This month, Simply-Docs has added a comprehensive range of documents to be used when an employer decides to offer voluntary redundancy to employees as an alternative to compulsory redundancy.
For a redundancy situation to exist, there must be a reduction in the need for employees to carry out work of a particular kind.
There is no legal requirement for employers to offer voluntary redundancy but it is good practice to do so as it may provide a way of avoiding, or at least reducing, the need for compulsory redundancies. This does not oblige the employer to agree to make employees who do volunteer redundant, as the employer will retain the right to make the final selection.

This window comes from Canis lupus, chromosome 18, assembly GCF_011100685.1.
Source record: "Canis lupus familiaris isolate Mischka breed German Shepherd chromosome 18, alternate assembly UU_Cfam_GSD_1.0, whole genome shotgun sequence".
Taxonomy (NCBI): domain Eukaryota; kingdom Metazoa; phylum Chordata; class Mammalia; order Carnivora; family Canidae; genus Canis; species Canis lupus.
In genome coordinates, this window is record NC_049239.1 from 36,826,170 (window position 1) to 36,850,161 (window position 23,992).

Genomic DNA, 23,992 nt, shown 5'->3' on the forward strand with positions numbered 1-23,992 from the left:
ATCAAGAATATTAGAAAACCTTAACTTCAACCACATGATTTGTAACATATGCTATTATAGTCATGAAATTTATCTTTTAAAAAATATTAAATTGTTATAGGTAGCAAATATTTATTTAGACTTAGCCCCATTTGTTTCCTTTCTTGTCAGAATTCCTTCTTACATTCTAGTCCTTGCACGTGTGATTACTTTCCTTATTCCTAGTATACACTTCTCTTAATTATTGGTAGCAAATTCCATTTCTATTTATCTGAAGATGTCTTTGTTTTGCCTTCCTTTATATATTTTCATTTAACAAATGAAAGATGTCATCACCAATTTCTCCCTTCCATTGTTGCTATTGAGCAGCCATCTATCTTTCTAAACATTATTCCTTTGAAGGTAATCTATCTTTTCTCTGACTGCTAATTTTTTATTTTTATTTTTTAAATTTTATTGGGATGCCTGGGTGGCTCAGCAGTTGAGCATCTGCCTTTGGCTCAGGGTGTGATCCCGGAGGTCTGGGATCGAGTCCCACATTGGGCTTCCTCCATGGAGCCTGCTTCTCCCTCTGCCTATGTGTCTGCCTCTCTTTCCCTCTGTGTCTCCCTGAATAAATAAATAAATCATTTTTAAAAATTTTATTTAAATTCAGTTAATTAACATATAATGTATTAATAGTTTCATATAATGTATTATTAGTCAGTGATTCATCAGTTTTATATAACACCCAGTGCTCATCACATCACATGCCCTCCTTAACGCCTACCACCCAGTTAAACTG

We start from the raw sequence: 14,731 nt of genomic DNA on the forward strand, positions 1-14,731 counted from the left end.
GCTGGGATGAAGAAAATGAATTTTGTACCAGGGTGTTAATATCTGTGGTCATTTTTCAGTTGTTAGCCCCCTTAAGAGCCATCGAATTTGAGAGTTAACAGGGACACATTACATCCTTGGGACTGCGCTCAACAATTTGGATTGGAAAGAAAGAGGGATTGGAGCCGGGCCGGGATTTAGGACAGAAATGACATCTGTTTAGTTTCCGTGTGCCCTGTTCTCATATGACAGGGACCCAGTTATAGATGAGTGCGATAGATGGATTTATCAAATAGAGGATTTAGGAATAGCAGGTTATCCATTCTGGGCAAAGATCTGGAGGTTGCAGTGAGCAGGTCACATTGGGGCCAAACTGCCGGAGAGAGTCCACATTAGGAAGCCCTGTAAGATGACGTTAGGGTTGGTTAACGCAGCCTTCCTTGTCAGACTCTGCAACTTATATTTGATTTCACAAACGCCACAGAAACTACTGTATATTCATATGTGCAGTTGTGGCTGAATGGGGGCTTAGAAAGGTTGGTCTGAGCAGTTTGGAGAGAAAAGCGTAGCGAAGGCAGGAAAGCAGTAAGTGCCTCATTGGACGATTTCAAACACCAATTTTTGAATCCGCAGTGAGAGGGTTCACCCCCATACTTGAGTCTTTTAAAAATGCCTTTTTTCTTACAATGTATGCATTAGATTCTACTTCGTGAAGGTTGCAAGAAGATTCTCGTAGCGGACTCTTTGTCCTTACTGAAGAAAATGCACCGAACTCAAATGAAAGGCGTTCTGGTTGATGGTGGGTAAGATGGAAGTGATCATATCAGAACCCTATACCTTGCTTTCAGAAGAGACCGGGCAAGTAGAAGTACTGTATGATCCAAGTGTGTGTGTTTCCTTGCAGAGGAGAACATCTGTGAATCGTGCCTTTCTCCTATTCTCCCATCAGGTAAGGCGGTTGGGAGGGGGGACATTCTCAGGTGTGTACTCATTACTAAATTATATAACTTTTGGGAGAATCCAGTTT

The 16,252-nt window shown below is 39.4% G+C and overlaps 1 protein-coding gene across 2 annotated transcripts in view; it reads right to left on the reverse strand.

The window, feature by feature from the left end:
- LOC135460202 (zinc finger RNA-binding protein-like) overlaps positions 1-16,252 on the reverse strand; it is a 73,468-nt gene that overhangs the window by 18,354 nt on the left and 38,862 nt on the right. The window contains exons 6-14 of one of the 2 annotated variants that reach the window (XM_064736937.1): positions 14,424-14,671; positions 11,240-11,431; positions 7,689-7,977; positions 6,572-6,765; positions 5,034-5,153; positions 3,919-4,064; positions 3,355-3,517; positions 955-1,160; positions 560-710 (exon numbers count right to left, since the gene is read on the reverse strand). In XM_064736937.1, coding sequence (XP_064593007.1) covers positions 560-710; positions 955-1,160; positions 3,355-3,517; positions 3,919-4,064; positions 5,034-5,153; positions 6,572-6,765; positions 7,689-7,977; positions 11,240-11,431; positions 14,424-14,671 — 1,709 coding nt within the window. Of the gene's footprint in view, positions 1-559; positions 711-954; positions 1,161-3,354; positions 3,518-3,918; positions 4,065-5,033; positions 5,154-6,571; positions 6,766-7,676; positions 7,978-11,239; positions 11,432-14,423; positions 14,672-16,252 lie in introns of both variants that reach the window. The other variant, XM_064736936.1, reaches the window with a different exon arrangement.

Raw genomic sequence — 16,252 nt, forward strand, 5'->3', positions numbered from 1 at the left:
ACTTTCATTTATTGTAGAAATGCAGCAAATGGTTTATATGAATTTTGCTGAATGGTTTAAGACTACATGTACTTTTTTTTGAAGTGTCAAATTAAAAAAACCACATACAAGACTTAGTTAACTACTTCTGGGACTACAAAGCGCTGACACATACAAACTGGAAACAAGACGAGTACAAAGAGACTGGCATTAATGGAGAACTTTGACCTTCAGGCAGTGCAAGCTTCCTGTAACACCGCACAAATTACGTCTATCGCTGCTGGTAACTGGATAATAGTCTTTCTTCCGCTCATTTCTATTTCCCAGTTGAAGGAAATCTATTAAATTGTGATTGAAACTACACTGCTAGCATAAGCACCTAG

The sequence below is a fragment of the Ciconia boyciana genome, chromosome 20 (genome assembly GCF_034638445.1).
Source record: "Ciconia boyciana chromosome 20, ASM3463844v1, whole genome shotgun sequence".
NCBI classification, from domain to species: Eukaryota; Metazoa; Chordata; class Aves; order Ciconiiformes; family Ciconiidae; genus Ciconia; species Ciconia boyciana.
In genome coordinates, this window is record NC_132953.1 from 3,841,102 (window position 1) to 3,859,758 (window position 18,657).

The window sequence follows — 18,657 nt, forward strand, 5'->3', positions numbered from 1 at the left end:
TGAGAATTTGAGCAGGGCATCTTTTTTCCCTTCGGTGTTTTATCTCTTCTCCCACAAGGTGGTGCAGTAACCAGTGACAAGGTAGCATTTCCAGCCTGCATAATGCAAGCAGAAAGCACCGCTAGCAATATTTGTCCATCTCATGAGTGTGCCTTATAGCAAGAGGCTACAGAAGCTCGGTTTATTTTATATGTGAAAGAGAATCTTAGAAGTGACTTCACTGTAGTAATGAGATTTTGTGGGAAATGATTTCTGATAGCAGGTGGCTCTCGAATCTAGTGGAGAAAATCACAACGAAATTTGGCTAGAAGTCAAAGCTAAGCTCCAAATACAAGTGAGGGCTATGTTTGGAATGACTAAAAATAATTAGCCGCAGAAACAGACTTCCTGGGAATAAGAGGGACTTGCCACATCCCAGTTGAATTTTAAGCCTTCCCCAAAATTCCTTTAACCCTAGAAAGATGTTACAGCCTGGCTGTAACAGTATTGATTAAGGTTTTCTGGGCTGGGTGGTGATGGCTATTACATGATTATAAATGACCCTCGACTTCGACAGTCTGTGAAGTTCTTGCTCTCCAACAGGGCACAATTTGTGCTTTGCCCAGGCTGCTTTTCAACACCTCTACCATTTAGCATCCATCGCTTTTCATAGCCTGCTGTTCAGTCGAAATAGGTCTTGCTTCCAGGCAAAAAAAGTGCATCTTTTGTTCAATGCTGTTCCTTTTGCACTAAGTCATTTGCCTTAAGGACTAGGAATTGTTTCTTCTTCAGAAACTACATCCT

Employers are able to reject applications for voluntary redundancy in order to retain a balanced and skilled workforce. However, in deciding which applications for voluntary redundancy should be accepted, employers must be careful that their decisions are neutral in respect of such matters as sex, sexual orientation, pregnancy and maternity, marriage and civil partnership, gender reassignment, race, disability, religion or belief and age.
Redundancy is a potentially fair reason for dismissal but, in order for it to be fair, the employer must also comply with the requirement to act reasonably. In a redundancy context, this
means that the employer should warn and consult affected employees, adopt a fair selection procedure and offer suitable alternative employment to those selected for redundancy whenever possible.
The contents of this Newsletter are for reference purposes only and do not constitute
legal advice. Independent legal advice should be sought in relation to any specific